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Will the entry of foreign law firms benefit young lawyers? Rational realities, expectations and opportunities

Liberalisation: Artist's impression (Image: Pieter Breugel's Schlaraffenland)
Liberalisation: Artist's impression (Image: Pieter Breugel's Schlaraffenland)

Endless jobs? Sacks of money for all? Better working conditions for everyone? Young lawyer Dhruv Balai Paul ponders the implications of the possible entry of foreign law firms to India.

The liberalisation debate has, once again, taken centre stage. It might be becoming old but this is arguably the first time that all key stakeholders appear to be on the same page (albeit with some differences).

As we find ourselves on the cusp of a ‘phased reforms and liberalisation process’, the public discourse is primarily focused on preparing Indian law firms for the perceived challenges that lie ahead.

Structural reforms are definitely necessary, and there is some merit in regulating how and when foreign law firms enter the Indian market.

There is, however, not much of a public debate on the benefits and challenges that liberalisation might present to the sub-eight-year-PQE (post qualification experience) purely Indian-qualified non-contentious private practice lawyer, let alone what it could mean for the scores of youngsters graduating from a burgeoning number of national law schools, private law schools and traditional universities.

This article raises questions that directly relate to us.

Reality: Training gap

Despite positive developments in the legal education/training arena, especially in the last two decades, there is still a significant gap in the ‘job-readiness’ of newly qualified lawyers. A system that is predominantly focused on cramming theory, without necessarily providing students an opportunity to appreciate practical implications and applications of their learning, has resulted in a majority of lawyers not being fit-for-purpose upon graduation.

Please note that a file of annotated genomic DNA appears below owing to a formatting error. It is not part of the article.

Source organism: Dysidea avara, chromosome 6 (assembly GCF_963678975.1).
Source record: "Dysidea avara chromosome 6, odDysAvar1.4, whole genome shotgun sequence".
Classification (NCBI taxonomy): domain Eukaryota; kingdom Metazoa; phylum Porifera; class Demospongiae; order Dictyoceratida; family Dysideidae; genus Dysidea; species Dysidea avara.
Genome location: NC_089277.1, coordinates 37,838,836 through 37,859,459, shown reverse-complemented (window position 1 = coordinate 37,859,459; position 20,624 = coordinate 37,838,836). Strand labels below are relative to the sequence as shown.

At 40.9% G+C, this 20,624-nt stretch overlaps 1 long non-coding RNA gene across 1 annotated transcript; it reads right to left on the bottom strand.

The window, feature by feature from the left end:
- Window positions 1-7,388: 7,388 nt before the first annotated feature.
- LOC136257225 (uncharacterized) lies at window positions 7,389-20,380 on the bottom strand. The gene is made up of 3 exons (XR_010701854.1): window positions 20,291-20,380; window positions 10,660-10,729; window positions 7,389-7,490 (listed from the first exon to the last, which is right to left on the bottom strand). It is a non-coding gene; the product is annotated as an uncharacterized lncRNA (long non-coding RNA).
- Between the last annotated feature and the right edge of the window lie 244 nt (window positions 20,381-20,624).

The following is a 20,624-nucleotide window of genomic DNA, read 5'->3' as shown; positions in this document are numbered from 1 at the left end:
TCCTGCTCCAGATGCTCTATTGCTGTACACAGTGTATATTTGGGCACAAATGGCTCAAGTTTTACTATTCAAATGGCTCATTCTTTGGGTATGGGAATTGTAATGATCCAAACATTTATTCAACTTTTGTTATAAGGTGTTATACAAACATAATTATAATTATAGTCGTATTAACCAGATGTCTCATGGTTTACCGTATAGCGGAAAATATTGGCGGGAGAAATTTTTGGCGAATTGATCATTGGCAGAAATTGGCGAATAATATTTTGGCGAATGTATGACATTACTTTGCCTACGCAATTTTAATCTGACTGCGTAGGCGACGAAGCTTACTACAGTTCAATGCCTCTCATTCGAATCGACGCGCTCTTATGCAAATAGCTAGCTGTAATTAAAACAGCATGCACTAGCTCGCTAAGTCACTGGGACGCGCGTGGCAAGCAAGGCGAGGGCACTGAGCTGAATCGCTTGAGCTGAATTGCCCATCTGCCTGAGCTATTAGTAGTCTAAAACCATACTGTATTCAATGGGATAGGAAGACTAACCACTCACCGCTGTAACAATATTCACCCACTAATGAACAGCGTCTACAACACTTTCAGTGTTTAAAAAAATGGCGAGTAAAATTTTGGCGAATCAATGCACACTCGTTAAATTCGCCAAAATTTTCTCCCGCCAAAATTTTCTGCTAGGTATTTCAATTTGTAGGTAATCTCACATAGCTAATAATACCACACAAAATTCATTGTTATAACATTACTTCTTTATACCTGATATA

At present, this gap is half-heartedly plugged by certain private education providers, ad hoc training by law firms in silos, and an informal dis-jointed internship culture.

For instance, despite theoretically knowing the function of memorandum and articles of association, most of us don’t review and analyze a sample set as part of our course work.

Similarly, not many of us would have been trained on nuances of drafting resolutions. Most of us are not even aware of the basic objectives, methods, processes, and expected outcomes of a due diligence review till we are staffed on our first transaction.

Notwithstanding this gap in training, these are the sort of issues that we are usually required to deal with immediately upon joining the corporate team of a law firm. This list could go on, including to practice agnostic examples around drafting emails and structure of letters of advice, but you already know this!

The education system has not, for the most part, kept abreast with developments in the practice of law.

Learning on the job is the norm. As one stumbles from year 1 to year 2, we pick up on practices and sometimes just do things because that’s how we did it last time.

The lucky amongst us will find knowledgeable and helpful seniors, and the more industrious amongst us invest in learning the underlying principles and reasoning. However, this is certainly not an optimal or sustainable model in the long run.

All of this is juxtaposed against the systematic and compulsory training process that aims to equip overseas graduates with an understanding of useful day one outcomes and competencies that are expected of newly qualified lawyers. Then there is the training contract process in English firms. This is supplemented by an evolved continual professional training and development programme that reenforces the learning of not just graduates but also lawyers of varied levels of experience.